On Phoenix trip, Kamala Harris focuses on abortion rights | Phoenix New Times

Vice President Kamala Harris stumps for abortion rights in Phoenix

"None of us can sit this out," the Vice President said on the second anniversary of the overturn of Roe v. Wade.
Vice President Kamala Harris speaks at a Biden-Harris reproductive freedom campaign event in Phoenix on June 24, the second anniversary of the overturn of Roe v. Wade.
Vice President Kamala Harris speaks at a Biden-Harris reproductive freedom campaign event in Phoenix on June 24, the second anniversary of the overturn of Roe v. Wade. Stella Subasic/Cronkite News
Share this:
Marking two years since the Supreme Court struck down federal abortion rights, protesters marched on the court Monday, and Vice President Kamala Harris stumped in Phoenix to put a spotlight on the tussle over abortion in Arizona.

“Our work right now is absolutely directly going to affect the people of Arizona, the people of our country, but will have an impact on people around the world. That’s what’s in our hands right now,” Harris said at a reproductive freedom campaign event in Phoenix.

Event organizers said a crowd of over 400 people came to see the vice president speak on reproductive freedom at Warehouse 215.

States became battlegrounds for abortion rights after the Dobbs v. Jackson Women’s Health Organization ruling in 2022 ended the constitutional protections in place since 1973.

With states no longer constrained by Roe v. Wade, restrictions exploded. After the fall of Roe, Arizona imposed a 15-week abortion ban, far earlier than the point of fetal viability. The ban, which is the current law, does not have an exception in cases of rape or incest but includes an exception for medical emergencies.

“The idea that the so-called leaders would say to a survivor of a crime of violence to their body, a survivor of a violation of their body, that that survivor has no right or authority to make a decision about what happens to their body next, that’s immoral. And that’s what’s happening in our country,” Harris said.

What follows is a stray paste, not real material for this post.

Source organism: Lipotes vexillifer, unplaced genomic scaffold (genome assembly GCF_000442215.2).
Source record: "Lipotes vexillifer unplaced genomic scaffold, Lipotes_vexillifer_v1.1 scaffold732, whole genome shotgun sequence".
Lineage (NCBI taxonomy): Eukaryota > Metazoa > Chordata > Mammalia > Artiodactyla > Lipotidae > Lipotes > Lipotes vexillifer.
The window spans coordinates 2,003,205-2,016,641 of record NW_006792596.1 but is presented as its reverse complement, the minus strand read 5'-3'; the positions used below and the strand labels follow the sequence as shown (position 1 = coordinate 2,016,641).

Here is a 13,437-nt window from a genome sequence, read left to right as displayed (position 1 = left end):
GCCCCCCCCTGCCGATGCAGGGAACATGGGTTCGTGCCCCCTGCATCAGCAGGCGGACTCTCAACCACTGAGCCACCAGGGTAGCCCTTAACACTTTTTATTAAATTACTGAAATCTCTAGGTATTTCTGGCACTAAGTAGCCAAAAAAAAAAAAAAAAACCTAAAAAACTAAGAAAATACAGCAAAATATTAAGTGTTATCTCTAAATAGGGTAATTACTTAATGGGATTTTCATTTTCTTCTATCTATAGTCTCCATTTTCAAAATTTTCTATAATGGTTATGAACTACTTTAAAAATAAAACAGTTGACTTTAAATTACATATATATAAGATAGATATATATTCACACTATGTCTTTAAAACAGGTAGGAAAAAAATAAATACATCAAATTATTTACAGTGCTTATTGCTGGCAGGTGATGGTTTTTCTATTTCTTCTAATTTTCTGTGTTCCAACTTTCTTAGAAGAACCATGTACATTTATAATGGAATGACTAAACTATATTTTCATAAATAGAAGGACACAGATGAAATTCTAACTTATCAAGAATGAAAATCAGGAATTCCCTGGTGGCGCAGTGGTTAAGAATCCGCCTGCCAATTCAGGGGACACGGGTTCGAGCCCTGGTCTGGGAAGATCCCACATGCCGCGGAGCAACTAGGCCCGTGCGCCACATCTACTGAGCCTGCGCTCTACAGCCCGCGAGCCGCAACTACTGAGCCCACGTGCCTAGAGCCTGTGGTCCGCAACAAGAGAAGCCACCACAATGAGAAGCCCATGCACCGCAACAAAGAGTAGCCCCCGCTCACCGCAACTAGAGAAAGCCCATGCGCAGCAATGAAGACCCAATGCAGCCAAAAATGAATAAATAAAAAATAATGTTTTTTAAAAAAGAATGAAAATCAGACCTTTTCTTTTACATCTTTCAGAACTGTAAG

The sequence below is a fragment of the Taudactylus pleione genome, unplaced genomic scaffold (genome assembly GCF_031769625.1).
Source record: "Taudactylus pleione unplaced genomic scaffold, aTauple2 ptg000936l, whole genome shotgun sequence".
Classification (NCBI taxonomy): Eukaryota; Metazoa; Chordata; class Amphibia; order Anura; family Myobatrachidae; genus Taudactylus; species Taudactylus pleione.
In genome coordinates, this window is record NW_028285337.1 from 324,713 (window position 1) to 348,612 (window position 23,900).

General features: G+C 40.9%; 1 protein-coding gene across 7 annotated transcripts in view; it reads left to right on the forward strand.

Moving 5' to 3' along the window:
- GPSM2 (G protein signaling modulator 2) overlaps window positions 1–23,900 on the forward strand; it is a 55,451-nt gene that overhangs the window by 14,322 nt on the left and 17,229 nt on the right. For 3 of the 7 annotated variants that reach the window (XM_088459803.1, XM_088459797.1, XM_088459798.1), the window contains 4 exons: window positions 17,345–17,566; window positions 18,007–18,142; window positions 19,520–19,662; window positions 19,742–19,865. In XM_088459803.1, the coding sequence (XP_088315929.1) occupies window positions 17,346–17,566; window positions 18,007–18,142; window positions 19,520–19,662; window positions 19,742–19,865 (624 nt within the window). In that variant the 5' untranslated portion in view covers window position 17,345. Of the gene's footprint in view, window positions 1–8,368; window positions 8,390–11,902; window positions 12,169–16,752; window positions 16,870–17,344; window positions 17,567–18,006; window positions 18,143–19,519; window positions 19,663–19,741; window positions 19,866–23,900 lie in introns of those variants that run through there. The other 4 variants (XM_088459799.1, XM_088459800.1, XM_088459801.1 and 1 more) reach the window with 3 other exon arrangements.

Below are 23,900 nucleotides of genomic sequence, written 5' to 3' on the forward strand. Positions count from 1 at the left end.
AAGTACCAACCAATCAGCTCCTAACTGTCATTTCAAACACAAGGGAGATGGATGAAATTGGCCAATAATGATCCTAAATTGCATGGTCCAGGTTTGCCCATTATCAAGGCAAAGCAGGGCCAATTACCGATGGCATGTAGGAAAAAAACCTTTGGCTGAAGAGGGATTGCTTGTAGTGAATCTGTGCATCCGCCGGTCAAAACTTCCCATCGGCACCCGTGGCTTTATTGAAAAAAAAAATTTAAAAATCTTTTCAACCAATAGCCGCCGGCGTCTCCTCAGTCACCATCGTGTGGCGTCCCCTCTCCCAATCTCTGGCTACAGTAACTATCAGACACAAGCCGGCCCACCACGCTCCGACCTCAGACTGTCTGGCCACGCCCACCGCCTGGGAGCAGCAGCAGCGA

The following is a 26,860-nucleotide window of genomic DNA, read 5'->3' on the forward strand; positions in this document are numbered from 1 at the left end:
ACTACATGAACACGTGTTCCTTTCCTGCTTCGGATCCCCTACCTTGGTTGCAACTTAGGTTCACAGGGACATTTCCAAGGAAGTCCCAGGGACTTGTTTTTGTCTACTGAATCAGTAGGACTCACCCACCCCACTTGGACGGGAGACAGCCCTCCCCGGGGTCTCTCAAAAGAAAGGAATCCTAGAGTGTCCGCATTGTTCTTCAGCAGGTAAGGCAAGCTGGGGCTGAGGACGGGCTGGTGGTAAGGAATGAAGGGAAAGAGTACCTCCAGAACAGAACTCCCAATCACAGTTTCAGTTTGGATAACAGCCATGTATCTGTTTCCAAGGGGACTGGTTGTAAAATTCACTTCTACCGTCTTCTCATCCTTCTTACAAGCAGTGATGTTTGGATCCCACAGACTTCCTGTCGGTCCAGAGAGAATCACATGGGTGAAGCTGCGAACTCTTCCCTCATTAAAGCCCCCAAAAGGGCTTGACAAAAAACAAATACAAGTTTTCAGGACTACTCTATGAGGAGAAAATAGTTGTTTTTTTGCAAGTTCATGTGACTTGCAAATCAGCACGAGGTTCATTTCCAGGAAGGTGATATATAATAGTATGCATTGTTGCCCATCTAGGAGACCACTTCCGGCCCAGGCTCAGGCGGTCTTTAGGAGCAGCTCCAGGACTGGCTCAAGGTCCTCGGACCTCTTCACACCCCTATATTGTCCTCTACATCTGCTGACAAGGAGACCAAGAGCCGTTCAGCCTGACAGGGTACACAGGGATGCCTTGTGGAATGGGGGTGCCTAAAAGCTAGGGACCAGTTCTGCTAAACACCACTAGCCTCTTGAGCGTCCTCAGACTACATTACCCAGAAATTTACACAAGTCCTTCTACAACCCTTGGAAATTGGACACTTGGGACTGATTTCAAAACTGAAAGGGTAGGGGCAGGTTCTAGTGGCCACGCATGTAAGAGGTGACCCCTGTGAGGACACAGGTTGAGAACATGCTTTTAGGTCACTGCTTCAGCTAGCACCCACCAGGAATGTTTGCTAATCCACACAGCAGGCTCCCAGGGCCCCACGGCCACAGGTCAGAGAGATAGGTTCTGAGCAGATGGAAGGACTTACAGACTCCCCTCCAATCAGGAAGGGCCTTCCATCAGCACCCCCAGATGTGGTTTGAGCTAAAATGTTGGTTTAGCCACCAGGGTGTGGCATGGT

In April, the Arizona Supreme Court ruled that a near-total ban from 1864 was enforceable once Roe fell, but Gov. Katie Hobbs signed a repeal bill in May that the Legislature sent to her desk.

The 1864 ban fueled a movement calling for a constitutional amendment to cement abortion rights. Arizona voters will likely see a ballot initiative in November that would codify the right to abortion through fetal viability, about 24 weeks.

In a May poll of Arizona voters, Noble Predictive Insights found that support for the ballot initiative is almost evenly split with 41% opposed, 41% in support and 18% undecided.

The issue has the potential to drive up turnout. A KFF survey found that roughly half of female voters in Arizona would be more motivated to vote if the initiative appeared on the ballot.

“It’s a motivating factor for me, among many others,” said Mya Vallejo, a 23-year-old student at Arizona State University from Tucson who attended the Harris event in Phoenix. “I’m sure for people in my life that maybe wouldn’t have voted and haven’t voted in the past, when you tell them that their reproductive health care is on the line, they’re like, ‘Better go vote.’”

Cathi Herrod, president of the Center for Arizona Policy, disagreed, saying that Democrats believe abortion will “send everyone to the polls,” but Arizonans are “most concerned about border security and gas, rent and groceries. That’s what Arizona voters are going to be voting on.”

click to enlarge Pro-abortion protest signs in front of the U.S. Supreme Court
Abortion rights and anti-abortion protesters hold up signs at the Supreme Court in Washington, D.C., on June 24.
Morgan Kubasko/Cronkite News

'Women's strike'

Most states have some abortion restrictions at various stages of pregnancy, and Democrats have enthusiastically latched onto the issue in the 2024 campaigns.

“Women across the country are beginning to relive the pre-Roe horror stories, and it doesn’t matter if they’re Democrats or Republicans or independents – all women, they’re now forced to carry life-threatening pregnancies to term,” Democratic National Committee Chair Jaime Harrison said Monday on a call with news media.

The Women’s March Network orchestrated a nationwide “women’s strike” with the slogan “We Won’t Go Back.” Youth organizations led many of the local demonstrations, the group said.